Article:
Hello and thank you for your question. I will be very pleased to assist you. I'm a practicing lawyer in England with over 10 years experience.
May I ask if there is any correspondence or documentation exchanged between you and the owners regarding the terms on which the £5K deposit was to be paid please? i.e. agreeing what the deposit was for and what conditions (if any) it was being paid under?
Hi Joshua, We made the offer of £37000 on the Weds morning and then when I met with the owner the following evening he asked me to pay the £5000 to show we were seriously interested in the business. I then paid this the following morning. My understanding of this was also that when this was paid we would have access alone ( without the owner and family looking over our shoulders as they had done up to this point) to study the accounts which we never received.
There was nothing signed and there is nothing in black and white other than my bank account showing the £5000 being deposited into one of the owner's bank account. Since asking you the question one of the owners has rung my father and stated that they RE KEEPING THE £5000 to cover their incurred costs of drawing up the contract and lease and for the "nuisance" we have apparently caused!
PS No conditions were stated.
Thank you. This is slightly difficult in that from what you say there is no written documentation at all governing the deposit whatsoever, not even an email exchange. Therefore to some extent it is one persons word against another as to what was or was not agreed.
Fortunately the burden of proof is upon the other party to show on the balance of probability that the deposit was paid on a non refundable basis or whatever basis on which he claims he is now entitled to keep it so gives you an upper hand but it is still less than an ideal basis on which to commence litigation to recover the money if this what you are ultimately forced to do.
Ideally you would probably start by trying to get some written documentation in place. This is easiest generally to achieve if you have an email address for the individual but can be done by post if not. If you do not have an email, you may try to obtain his email address by asking him over the phone. In an initial email or failing which letter sent with postage receipt from the post office, you can consider briefly setting out the facts to date including the details of your discussions and the basis that you paid the deposit, the reason you did not proceed and your request for the return of your deposit and reference to his telephone call citing the reason they have decided to keep the deposit.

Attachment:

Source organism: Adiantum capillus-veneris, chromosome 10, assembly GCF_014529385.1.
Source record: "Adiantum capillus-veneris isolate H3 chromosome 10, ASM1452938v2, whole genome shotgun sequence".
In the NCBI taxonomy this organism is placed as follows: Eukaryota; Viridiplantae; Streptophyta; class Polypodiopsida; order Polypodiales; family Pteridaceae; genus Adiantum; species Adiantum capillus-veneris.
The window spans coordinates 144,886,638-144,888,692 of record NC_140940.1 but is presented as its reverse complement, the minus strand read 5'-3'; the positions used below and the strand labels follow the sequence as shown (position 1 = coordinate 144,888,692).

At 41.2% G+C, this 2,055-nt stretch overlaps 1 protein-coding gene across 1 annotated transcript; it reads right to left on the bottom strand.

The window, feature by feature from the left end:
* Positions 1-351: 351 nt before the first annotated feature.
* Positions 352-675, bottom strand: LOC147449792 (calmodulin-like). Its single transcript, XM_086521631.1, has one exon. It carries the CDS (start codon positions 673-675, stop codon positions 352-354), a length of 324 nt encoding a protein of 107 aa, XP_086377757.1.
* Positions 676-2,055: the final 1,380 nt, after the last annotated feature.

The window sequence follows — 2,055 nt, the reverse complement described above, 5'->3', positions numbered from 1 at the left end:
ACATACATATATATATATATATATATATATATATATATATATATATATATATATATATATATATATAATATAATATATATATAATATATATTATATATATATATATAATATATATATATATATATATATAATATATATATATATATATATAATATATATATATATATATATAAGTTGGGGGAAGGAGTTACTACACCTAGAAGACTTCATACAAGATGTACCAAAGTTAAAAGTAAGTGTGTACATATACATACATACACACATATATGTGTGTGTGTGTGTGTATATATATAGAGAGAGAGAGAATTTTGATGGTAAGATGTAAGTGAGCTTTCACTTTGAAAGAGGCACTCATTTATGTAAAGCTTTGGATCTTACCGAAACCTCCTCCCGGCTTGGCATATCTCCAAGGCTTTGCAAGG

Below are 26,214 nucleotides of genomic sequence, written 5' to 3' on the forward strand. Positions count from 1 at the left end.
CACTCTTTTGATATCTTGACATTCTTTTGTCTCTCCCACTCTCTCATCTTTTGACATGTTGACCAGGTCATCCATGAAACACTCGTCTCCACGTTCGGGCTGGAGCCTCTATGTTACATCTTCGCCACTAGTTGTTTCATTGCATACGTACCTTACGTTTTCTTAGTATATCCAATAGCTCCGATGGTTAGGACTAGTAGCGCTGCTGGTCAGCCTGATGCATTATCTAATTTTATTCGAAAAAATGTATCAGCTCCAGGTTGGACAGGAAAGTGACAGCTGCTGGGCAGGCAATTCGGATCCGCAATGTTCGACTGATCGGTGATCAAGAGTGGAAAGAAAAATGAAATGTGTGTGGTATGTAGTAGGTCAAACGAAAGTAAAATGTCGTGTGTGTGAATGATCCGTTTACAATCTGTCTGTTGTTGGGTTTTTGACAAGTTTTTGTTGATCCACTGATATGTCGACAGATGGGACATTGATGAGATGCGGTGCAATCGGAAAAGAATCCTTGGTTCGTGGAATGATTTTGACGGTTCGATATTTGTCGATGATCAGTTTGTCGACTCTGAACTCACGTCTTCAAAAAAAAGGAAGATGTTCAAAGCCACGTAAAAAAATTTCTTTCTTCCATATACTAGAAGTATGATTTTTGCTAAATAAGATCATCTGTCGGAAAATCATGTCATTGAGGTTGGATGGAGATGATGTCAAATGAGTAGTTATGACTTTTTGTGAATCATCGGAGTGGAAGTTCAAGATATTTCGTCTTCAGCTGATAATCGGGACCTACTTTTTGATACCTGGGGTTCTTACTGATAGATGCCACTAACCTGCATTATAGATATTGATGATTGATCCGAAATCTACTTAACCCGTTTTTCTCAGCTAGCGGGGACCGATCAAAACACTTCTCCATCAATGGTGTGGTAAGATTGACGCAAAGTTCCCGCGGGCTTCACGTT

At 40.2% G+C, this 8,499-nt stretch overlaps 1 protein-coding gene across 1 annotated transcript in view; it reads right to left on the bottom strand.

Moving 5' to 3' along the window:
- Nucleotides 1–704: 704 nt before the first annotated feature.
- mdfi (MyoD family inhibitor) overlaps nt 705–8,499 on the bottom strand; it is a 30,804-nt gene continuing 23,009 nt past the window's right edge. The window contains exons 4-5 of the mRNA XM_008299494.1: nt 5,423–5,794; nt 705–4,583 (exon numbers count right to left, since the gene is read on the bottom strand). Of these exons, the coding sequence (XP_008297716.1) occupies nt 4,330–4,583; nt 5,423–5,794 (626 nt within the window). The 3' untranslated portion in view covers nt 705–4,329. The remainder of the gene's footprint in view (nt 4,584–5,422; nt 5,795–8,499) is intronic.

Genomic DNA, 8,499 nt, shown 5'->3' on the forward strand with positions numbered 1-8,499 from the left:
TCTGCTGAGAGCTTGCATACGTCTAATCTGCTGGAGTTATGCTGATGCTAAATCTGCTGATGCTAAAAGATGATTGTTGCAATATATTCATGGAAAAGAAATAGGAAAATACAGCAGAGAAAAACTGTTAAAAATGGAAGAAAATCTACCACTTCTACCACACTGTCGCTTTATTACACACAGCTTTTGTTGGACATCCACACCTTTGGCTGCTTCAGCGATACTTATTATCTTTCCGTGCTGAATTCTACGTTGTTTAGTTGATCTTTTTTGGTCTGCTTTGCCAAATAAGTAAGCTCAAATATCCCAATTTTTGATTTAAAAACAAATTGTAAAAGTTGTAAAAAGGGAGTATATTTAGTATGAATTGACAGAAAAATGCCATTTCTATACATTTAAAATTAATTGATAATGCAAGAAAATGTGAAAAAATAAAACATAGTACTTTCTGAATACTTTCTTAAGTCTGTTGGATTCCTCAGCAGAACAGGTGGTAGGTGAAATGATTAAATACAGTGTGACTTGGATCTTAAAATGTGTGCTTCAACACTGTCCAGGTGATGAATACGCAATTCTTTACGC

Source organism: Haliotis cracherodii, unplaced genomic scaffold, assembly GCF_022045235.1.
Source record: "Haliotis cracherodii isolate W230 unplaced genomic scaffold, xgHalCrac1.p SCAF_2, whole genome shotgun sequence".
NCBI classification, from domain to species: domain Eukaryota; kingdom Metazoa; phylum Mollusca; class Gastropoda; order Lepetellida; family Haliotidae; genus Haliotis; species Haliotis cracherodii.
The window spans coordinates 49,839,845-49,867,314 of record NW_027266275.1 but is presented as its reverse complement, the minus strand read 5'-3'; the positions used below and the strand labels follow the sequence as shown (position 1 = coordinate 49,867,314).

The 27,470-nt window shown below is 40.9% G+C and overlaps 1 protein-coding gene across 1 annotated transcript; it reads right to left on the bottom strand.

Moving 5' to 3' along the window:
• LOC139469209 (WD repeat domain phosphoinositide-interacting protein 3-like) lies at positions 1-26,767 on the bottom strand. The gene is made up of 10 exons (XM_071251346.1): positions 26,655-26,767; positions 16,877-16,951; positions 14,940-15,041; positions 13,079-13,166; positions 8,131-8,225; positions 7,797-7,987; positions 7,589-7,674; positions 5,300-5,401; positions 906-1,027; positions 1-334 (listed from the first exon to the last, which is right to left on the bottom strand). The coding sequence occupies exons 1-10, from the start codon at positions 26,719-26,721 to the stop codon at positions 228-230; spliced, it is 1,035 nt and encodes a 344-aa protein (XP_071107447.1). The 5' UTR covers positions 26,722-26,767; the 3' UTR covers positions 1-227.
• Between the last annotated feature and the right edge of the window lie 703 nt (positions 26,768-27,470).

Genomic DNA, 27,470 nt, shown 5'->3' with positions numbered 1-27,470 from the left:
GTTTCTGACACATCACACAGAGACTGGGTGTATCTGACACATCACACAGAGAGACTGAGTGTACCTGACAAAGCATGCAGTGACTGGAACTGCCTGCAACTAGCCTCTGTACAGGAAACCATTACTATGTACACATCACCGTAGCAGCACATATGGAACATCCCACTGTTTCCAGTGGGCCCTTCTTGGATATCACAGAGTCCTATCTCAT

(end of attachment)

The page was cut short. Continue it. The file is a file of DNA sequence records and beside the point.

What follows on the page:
The aim of this email is principally to establish some facts. Ideally he will reply to you not disputing the facts or not disputing the basis on which it was agreed the deposit was paid but reiterating the phone call that he has decided to keep the deposit because of the trouble you have caused or whatever his line is. This would then be very useful evidence of yor version of events because he has not disputed them. Even if he does not reply your email is still useful as it demonstrates that you have contacted him quickly and that he has failed to respond. This lends credibility to your statement of events.
Even if he is calculating and replies claiming a fictitious set of agreements you made for the deposit being non refundable, the burden of proof is on him to show this agreement on the balance of probability. If he were to do so it is important that you respond refuting his incorrect claims however in writing. Keep any email to the facts and clear and to the point and free of emotion. The reason for this is if it is produced in court it is helpful if a judge can quickly see the facts and labouring with superflous detail or emotive statements will impair this.